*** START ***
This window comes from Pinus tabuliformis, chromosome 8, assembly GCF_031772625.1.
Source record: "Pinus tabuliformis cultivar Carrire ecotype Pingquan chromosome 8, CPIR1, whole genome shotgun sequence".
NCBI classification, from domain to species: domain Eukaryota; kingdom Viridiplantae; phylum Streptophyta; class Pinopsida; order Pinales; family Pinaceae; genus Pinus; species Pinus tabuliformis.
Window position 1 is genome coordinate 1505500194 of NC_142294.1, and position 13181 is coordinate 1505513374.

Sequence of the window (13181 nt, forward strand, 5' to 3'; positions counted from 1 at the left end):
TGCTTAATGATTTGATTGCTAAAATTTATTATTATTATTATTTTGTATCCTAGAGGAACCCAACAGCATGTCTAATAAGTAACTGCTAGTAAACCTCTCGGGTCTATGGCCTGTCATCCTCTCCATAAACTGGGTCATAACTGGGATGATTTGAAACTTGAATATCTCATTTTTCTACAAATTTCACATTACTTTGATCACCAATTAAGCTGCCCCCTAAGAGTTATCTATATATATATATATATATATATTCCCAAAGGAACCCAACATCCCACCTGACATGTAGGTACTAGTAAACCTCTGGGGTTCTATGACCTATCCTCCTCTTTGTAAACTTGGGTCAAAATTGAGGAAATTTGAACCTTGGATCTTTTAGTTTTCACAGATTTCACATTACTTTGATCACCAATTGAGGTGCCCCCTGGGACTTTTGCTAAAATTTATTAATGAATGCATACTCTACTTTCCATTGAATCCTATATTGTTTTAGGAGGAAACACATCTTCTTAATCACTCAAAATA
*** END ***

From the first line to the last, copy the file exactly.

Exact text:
This window comes from Pinus tabuliformis, chromosome 8, assembly GCF_031772625.1.
Source record: "Pinus tabuliformis cultivar Carrire ecotype Pingquan chromosome 8, CPIR1, whole genome shotgun sequence".
NCBI classification, from domain to species: domain Eukaryota; kingdom Viridiplantae; phylum Streptophyta; class Pinopsida; order Pinales; family Pinaceae; genus Pinus; species Pinus tabuliformis.
Window position 1 is genome coordinate 1505500194 of NC_142294.1, and position 13181 is coordinate 1505513374.

Sequence of the window (13181 nt, forward strand, 5' to 3'; positions counted from 1 at the left end):
TGCTTAATGATTTGATTGCTAAAATTTATTATTATTATTATTTTGTATCCTAGAGGAACCCAACAGCATGTCTAATAAGTAACTGCTAGTAAACCTCTCGGGTCTATGGCCTGTCATCCTCTCCATAAACTGGGTCATAACTGGGATGATTTGAAACTTGAATATCTCATTTTTCTACAAATTTCACATTACTTTGATCACCAATTAAGCTGCCCCCTAAGAGTTATCTATATATATATATATATATATATTCCCAAAGGAACCCAACATCCCACCTGACATGTAGGTACTAGTAAACCTCTGGGGTTCTATGACCTATCCTCCTCTTTGTAAACTTGGGTCAAAATTGAGGAAATTTGAACCTTGGATCTTTTAGTTTTCACAGATTTCACATTACTTTGATCACCAATTGAGGTGCCCCCTGGGACTTTTGCTAAAATTTATTAATGAATGCATACTCTACTTTCCATTGAATCCTATATTGTTTTAGGAGGAAACACATCTTCTTAATCACTCAAAATA